Maybe, like I resisted my mother’s protection through the rapids, we think that we don’t need it. That to admit we need help, we need love, we need forgiveness, is to admit to weakness. We don’t want to be chicks and rely on someone else.
Maybe it’s the gathering in. That’s certainly part of why Jesus was resisted long ago. He longed to gather all people together in his arms. He ate with sinners and tax collectors, he praised Samaritans. To be gathered together under the mother hen’s wings is to be gathered in close with our fellow chicks. There’s a lot of potential discomforts here, to be gathered in with those that we don’t like. That we disagree with. That we just plain old don’t want to spend time with. It’s enough to make most chicks wary. And we have seen this week the devastating effects of our refusal to be gathered together, in the terrorist attack on Muslims in New Zealand.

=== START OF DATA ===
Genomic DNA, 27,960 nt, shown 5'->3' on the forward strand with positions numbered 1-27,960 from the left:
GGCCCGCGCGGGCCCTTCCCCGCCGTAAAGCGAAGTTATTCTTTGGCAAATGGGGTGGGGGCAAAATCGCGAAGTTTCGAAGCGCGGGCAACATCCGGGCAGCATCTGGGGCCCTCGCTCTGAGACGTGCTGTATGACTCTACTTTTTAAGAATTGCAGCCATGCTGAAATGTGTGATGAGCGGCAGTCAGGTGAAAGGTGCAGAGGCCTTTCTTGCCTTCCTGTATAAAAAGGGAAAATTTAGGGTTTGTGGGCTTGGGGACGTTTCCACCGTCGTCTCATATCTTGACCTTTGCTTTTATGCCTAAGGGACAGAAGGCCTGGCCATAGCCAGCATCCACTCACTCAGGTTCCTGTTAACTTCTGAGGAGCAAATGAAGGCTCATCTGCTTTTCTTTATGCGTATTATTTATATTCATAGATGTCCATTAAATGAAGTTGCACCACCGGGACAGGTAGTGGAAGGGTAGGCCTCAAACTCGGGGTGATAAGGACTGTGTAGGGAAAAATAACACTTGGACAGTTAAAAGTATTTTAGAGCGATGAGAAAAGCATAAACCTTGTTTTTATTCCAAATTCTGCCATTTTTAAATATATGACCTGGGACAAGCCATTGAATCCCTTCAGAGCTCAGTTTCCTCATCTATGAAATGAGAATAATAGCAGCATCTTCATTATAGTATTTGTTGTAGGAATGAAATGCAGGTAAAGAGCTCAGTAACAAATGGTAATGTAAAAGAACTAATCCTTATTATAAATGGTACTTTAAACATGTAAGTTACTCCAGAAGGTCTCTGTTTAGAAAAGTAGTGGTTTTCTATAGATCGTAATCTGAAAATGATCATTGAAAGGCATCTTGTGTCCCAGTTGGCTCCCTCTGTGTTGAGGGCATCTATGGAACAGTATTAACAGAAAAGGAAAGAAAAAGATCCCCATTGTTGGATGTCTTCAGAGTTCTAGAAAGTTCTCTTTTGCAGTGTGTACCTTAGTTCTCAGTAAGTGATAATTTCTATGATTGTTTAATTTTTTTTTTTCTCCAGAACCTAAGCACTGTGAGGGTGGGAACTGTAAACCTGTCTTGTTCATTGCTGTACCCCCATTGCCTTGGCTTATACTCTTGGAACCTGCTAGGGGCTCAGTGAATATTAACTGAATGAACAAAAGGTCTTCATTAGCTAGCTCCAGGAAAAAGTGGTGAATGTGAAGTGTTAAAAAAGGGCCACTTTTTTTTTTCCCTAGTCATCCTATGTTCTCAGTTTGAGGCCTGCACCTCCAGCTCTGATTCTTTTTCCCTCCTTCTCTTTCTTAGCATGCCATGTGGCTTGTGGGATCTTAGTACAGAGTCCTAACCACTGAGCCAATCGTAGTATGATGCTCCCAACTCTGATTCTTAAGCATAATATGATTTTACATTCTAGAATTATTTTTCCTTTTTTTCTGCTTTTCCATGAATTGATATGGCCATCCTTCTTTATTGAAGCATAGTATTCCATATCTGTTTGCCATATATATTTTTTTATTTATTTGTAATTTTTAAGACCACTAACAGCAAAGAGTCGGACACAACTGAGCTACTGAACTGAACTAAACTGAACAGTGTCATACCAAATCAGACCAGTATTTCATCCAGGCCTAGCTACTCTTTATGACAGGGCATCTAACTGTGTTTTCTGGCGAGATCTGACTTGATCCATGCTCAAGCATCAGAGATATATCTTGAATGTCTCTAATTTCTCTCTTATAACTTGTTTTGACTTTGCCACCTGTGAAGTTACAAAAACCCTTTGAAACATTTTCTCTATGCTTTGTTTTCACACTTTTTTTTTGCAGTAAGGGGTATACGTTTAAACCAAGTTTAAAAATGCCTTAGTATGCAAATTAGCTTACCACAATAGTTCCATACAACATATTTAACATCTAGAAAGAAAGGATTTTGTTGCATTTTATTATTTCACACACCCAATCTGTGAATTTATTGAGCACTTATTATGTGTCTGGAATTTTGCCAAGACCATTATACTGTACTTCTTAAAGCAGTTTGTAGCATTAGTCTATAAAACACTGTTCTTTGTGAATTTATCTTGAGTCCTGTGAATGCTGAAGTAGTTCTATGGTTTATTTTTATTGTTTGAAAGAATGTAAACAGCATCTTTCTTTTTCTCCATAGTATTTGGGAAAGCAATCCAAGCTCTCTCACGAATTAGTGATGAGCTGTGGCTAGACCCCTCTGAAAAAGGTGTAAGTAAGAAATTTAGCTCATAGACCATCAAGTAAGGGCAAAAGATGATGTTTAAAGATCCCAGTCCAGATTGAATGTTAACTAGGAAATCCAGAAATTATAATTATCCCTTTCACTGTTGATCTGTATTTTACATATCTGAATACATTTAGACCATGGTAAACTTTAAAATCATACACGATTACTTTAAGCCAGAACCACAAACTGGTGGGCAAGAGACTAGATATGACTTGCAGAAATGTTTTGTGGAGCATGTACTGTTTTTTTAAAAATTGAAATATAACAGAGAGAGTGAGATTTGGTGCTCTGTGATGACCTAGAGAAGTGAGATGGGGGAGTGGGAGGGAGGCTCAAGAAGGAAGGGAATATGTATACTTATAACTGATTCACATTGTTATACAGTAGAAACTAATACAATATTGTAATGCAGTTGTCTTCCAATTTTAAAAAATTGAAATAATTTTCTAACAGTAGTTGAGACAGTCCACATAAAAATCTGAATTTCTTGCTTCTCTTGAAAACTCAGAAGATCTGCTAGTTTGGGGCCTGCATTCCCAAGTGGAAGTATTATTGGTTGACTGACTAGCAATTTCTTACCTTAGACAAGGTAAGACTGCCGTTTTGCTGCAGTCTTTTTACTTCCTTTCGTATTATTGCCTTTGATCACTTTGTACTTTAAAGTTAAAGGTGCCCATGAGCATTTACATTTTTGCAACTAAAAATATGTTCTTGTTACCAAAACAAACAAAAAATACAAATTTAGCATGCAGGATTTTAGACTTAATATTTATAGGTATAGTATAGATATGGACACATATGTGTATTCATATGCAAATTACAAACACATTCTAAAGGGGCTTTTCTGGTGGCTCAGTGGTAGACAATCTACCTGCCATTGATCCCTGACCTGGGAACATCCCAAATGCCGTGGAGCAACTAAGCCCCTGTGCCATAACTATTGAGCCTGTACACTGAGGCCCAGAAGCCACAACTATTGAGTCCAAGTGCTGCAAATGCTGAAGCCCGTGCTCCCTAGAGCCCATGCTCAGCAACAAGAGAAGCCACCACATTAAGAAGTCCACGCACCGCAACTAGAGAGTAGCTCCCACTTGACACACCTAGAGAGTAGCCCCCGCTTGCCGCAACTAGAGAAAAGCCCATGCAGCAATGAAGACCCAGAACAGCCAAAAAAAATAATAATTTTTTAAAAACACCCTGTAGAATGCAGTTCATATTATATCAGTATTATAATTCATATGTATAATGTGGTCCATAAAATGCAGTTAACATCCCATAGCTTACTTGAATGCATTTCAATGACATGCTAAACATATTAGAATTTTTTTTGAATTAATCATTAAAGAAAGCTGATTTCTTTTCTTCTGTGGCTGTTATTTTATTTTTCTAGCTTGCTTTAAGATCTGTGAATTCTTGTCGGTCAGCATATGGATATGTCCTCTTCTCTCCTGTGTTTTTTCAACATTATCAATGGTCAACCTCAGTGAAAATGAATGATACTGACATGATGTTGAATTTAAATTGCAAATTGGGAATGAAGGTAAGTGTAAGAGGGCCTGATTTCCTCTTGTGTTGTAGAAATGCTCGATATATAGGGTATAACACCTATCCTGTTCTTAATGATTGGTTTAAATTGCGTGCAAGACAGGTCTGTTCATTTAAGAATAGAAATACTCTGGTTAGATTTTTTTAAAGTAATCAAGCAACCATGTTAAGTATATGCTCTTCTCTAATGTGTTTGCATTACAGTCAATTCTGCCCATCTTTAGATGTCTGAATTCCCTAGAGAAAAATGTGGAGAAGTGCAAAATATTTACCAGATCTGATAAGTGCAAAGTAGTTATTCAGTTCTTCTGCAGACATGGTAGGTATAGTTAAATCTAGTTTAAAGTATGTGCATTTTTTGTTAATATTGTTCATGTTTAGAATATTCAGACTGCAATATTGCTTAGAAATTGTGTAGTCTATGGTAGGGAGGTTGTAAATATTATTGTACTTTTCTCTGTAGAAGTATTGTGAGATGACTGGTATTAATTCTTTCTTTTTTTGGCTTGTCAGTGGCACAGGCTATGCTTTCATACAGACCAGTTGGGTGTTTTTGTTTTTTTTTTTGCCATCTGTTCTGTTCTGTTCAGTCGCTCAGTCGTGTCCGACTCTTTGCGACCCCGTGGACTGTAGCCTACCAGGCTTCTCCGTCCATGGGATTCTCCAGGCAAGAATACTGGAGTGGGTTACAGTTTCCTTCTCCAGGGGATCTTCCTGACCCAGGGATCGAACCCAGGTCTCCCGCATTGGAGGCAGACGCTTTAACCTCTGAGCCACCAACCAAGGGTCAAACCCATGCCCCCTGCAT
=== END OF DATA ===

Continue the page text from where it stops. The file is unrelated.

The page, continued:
And maybe we don’t want to be gathered in because we just simply don’t like to think of God as a hen in the first place. Seriously, have you seen chickens? They can’t fly, they’re not too fast. This is how God is going to take care of us? But have you ever seen a mother hen gather her chicks when a predator approaches? I have, just once.
That bird swelled up with fear and courage. She stood her ground, prepared to face her death if she had to, her children tucked securely into her soft, vulnerable body. “How I have desired to gather my children together, as a hen gathers her brood under her wings!”
Jesus’ mission will not be stopped, just as that mother hen will do everything in power for her chicks. Jesus will not be stopped by Herod’s threats. Jesus will not be stopped by rejection and condemnation. Because the work of God is more powerful than any resistance on our part. Despite our fears or anxieties, despite our claims of self-sufficiency, our wary eye cast towards our fellow humans, the work of God is stronger than all these things.
Because the work of God is love. God covers us in the love of a mother hen, drawing us all in together. God’s deepest desire is to love us. We can fight it, we can think we’re ready to brave that rapid on our own. But that does not stop the protective Mother from reaching out and pulling us always into the heart of love, that there we may face whatever comes with God, and with our fellow chicks. Amen.